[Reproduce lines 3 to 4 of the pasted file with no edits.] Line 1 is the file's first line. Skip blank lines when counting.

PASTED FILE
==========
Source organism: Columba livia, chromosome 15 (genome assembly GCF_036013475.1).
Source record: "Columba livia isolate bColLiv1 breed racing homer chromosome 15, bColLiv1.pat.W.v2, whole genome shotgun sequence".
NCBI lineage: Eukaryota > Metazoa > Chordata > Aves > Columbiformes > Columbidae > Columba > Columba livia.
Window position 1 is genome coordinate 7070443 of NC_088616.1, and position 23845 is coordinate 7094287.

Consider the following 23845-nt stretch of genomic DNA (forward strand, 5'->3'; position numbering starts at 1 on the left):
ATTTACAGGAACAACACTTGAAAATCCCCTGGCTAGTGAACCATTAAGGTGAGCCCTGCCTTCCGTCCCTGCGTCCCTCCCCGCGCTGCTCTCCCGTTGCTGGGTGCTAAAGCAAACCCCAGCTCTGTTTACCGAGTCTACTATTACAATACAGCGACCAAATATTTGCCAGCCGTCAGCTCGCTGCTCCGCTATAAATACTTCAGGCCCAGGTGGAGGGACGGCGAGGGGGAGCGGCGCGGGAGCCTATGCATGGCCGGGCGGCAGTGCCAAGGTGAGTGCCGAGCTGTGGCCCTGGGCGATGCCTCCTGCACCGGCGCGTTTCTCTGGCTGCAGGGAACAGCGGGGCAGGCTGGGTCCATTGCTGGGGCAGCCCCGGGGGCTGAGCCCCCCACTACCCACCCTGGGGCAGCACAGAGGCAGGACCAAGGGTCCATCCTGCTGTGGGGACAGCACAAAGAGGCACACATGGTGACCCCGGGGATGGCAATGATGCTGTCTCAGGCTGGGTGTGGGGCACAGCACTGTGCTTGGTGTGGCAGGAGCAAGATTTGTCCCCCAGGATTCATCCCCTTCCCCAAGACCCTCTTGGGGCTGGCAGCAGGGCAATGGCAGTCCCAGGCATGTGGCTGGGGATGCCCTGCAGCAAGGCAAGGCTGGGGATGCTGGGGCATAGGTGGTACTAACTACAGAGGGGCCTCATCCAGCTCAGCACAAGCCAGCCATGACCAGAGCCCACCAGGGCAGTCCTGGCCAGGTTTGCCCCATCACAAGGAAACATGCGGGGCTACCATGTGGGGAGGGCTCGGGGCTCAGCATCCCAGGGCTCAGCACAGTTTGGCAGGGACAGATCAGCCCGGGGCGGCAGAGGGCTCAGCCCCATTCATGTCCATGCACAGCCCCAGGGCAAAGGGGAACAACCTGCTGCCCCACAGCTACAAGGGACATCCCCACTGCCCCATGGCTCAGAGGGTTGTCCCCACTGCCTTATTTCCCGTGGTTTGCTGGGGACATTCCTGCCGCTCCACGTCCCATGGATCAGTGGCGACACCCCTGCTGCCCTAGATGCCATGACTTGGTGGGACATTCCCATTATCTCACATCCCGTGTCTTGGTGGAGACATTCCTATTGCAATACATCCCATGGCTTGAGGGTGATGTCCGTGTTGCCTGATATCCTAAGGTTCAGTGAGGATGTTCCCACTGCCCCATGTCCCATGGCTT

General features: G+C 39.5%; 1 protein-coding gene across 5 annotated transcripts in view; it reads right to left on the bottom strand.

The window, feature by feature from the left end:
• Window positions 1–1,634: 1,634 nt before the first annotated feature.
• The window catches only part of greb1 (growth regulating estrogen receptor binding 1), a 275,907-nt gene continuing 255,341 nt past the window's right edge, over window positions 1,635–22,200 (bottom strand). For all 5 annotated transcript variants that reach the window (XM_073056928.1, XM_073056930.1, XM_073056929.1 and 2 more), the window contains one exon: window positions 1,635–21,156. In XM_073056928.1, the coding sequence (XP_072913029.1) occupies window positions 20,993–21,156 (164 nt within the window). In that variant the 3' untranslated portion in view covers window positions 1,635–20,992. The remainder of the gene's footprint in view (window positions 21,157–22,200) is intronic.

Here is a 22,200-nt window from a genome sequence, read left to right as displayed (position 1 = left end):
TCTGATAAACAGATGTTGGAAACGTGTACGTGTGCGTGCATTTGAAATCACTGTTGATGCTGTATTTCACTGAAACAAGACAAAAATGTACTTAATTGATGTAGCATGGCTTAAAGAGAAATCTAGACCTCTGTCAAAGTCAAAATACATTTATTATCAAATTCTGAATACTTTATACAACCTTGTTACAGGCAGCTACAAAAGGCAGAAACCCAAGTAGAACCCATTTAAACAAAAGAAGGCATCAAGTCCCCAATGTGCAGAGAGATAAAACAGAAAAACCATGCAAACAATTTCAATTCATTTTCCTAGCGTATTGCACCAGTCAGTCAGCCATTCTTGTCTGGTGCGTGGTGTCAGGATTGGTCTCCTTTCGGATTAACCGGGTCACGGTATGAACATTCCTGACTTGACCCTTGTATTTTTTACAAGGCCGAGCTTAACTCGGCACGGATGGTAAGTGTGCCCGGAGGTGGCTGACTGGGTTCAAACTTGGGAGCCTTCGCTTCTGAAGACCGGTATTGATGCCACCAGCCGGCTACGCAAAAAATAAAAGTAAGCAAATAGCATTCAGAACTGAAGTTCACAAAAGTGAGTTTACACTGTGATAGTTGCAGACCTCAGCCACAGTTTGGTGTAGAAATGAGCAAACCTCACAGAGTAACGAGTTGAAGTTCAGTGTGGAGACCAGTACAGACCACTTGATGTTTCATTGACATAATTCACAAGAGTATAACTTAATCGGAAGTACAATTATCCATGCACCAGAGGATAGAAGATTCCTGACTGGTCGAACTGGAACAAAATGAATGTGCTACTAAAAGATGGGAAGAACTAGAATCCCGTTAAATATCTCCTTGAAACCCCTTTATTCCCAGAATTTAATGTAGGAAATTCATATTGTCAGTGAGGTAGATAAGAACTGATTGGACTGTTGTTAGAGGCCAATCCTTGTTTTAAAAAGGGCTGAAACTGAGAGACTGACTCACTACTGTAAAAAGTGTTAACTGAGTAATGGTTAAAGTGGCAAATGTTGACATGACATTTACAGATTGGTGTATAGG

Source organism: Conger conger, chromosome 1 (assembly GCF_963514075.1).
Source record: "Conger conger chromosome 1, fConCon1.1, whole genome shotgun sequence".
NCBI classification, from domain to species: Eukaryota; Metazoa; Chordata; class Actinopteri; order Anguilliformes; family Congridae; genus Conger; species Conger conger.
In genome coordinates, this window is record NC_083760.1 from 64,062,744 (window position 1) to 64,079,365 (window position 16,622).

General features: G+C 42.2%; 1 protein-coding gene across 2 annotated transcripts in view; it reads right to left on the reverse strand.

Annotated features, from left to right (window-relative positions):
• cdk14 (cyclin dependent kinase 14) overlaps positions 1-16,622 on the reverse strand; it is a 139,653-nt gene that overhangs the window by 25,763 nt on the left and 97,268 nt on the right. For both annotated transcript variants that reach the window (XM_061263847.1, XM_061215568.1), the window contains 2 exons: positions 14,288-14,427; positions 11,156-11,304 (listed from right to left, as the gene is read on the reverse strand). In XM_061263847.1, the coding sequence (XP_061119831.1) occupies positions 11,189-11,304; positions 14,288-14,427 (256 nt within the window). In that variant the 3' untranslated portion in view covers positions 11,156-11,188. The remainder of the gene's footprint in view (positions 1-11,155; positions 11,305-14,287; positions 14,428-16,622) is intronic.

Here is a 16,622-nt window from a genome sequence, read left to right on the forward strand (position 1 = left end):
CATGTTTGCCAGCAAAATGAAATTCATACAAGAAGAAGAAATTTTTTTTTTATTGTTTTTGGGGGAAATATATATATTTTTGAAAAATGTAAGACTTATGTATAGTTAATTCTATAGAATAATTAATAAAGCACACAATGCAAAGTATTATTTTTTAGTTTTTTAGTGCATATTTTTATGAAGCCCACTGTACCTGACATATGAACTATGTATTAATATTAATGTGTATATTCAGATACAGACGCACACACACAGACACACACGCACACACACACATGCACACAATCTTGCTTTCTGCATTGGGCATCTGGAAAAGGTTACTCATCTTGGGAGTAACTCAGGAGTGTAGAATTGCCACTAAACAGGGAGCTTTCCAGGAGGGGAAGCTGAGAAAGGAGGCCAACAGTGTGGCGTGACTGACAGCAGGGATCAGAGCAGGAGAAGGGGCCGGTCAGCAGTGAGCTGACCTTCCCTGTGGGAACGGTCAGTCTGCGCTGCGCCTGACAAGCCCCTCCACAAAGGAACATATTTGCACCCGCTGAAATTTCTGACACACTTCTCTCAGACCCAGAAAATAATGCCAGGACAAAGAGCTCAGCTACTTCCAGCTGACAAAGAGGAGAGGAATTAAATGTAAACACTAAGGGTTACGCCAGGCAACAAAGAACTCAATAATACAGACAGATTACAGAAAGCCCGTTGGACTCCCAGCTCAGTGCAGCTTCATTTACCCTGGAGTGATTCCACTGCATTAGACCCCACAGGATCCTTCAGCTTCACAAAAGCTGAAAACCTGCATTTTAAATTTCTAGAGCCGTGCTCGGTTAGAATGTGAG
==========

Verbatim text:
NCBI lineage: Eukaryota > Metazoa > Chordata > Aves > Columbiformes > Columbidae > Columba > Columba livia.
Window position 1 is genome coordinate 7070443 of NC_088616.1, and position 23845 is coordinate 7094287.